Lake Combie mercury removal project crosses another hurdle

By: Gus Thomson, Journal Staff Writer
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With a key state approval in place, a dredging project on Combie Reservoir to remove a toxic legacy of mercury from the area’s gold-mining past could be in position to start this spring.

Plans call for a $6.9 million program over two years to siphon off an estimated 50 to 150 pounds of mercury from Combie Reservoir in Meadow Vista.

The quicksilver is left over from the Gold Rush era, when it was used in the process to extract gold from gravel but dumped rather than retained.

The Nevada Irrigation District  is working with the Sierra Nevada Conservancy and other partners on a project to dredge an area on the upstream side of Combie Reservoir and extract some of the mercury during the process.

Tim Crough, district assistant general manager, said that the state Water Resources Control Board approved the proposed dredging program this month.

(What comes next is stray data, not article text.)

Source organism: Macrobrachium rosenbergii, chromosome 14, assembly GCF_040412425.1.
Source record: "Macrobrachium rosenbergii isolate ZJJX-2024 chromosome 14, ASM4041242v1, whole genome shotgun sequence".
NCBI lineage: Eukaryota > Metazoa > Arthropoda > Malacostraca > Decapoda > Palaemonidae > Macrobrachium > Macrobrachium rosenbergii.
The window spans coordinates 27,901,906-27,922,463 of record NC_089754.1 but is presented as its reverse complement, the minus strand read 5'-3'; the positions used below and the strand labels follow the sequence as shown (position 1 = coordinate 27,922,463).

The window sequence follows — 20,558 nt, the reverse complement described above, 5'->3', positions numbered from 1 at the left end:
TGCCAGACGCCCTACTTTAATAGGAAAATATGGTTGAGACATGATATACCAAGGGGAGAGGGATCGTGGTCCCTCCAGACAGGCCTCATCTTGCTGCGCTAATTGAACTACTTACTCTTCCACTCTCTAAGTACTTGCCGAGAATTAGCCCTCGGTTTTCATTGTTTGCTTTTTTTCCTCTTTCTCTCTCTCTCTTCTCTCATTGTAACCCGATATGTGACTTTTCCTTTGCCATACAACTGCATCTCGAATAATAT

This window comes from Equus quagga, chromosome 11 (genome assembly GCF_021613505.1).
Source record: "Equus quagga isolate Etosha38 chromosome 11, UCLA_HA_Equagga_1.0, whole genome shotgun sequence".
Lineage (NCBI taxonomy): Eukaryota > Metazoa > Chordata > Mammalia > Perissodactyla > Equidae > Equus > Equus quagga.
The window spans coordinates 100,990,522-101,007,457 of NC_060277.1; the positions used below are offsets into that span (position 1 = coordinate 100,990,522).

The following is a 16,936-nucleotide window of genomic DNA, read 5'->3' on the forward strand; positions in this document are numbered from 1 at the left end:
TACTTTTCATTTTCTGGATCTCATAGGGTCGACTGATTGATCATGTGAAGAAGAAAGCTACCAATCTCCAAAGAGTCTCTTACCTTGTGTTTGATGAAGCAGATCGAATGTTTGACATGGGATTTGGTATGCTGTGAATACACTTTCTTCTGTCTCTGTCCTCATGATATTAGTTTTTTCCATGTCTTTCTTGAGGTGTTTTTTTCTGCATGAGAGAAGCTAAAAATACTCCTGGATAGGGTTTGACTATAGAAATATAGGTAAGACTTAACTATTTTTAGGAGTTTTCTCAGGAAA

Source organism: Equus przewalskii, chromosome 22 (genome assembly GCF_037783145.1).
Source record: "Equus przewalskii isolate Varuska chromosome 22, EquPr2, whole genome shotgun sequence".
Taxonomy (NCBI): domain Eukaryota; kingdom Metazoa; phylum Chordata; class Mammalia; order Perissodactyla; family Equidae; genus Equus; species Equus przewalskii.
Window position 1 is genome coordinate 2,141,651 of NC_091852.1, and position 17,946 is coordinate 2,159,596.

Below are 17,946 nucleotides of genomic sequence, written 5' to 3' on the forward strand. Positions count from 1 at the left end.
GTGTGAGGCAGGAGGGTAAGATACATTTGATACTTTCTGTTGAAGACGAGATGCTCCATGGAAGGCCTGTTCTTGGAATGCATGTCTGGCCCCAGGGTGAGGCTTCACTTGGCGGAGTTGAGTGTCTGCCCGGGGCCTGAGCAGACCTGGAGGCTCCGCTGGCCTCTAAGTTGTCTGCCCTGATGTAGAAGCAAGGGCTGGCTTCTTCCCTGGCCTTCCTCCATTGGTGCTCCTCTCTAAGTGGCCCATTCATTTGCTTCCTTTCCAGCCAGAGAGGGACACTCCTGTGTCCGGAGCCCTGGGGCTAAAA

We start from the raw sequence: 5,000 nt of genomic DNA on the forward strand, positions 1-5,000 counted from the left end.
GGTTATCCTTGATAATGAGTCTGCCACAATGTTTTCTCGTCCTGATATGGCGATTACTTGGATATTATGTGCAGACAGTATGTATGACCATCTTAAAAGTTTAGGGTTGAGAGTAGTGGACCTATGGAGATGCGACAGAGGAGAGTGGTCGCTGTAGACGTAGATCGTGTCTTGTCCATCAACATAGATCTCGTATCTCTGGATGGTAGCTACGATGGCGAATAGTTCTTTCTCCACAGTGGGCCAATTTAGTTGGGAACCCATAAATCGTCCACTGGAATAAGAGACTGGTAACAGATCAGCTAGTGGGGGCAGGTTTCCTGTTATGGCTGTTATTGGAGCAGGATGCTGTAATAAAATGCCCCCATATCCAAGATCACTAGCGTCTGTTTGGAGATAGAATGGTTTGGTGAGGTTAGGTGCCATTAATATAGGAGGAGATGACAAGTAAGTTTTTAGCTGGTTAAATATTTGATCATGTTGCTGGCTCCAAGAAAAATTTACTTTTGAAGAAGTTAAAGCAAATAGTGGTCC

If funding is in place, work could start in April, Crough said.

The Sierra Nevada Conservancy has been a supporter of the mercury removal effort, initially providing $100,000 for some of the initial work.

Pete Dufour, conservancy spokesman, said the state agency applauds both the Nevada  Irrigation District and Teichert, which has a license for extracting sand and gravel from the site, for looking after their watershed, putting together environmental approvals and obtaining  permits.

The irrigation district will be working with Canadian-based Pegasus Earth Sensing Corp. to use suction dredging equipment to help remove mercury from sand and gravel.

“The ability to effectively remove mercury from sediments that have built up in our water-storage facilities is a major accomplishment that can be replicated at many other sites around the state,” Dufour said.

Three years ago, a demonstration project at the Teichert property by Pegasus indicated that five pounds of mercury could be removed for every five tons of gravel that could be cleaned.

Mercury, a byproduct of the gold-extraction process in California from the 1840s into the early 20th century, rests at the bottoms of rivers and streams throughout Gold Country. A report from the irrigation district states that when the river is swollen by snowmelt and winter rains, the riverbed is stirred up and mercury released to flow downstream.

Eating fish from mercury-laden streams has been proven to cause developmental delays in fetuses, infants and children.